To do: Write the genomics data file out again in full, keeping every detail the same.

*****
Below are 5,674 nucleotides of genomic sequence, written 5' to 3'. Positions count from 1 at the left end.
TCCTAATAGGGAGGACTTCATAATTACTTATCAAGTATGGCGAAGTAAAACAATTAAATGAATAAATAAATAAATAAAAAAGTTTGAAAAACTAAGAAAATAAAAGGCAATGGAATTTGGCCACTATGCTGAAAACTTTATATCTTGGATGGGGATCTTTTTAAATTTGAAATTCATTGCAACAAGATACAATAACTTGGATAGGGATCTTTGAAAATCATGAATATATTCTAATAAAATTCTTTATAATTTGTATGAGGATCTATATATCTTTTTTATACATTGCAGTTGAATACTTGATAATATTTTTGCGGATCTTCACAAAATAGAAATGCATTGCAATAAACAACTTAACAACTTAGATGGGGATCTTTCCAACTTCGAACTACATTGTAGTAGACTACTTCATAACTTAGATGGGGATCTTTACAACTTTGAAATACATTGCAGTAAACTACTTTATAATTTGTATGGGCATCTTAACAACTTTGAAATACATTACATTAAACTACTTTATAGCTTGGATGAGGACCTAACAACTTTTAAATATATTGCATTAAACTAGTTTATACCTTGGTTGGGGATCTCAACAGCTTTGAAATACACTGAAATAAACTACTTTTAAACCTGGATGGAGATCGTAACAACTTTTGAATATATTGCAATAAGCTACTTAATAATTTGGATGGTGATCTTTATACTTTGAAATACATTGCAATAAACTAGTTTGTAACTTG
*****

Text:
Below are 5,674 nucleotides of genomic sequence, written 5' to 3'. Positions count from 1 at the left end.
TCCTAATAGGGAGGACTTCATAATTACTTATCAAGTATGGCGAAGTAAAACAATTAAATGAATAAATAAATAAATAAAAAAGTTTGAAAAACTAAGAAAATAAAAGGCAATGGAATTTGGCCACTATGCTGAAAACTTTATATCTTGGATGGGGATCTTTTTAAATTTGAAATTCATTGCAACAAGATACAATAACTTGGATAGGGATCTTTGAAAATCATGAATATATTCTAATAAAATTCTTTATAATTTGTATGAGGATCTATATATCTTTTTTATACATTGCAGTTGAATACTTGATAATATTTTTGCGGATCTTCACAAAATAGAAATGCATTGCAATAAACAACTTAACAACTTAGATGGGGATCTTTCCAACTTCGAACTACATTGTAGTAGACTACTTCATAACTTAGATGGGGATCTTTACAACTTTGAAATACATTGCAGTAAACTACTTTATAATTTGTATGGGCATCTTAACAACTTTGAAATACATTACATTAAACTACTTTATAGCTTGGATGAGGACCTAACAACTTTTAAATATATTGCATTAAACTAGTTTATACCTTGGTTGGGGATCTCAACAGCTTTGAAATACACTGAAATAAACTACTTTTAAACCTGGATGGAGATCGTAACAACTTTTGAATATATTGCAATAAGCTACTTAATAATTTGGATGGTGATCTTTATACTTTGAAATACATTGCAATAAACTAGTTTGTAACTTG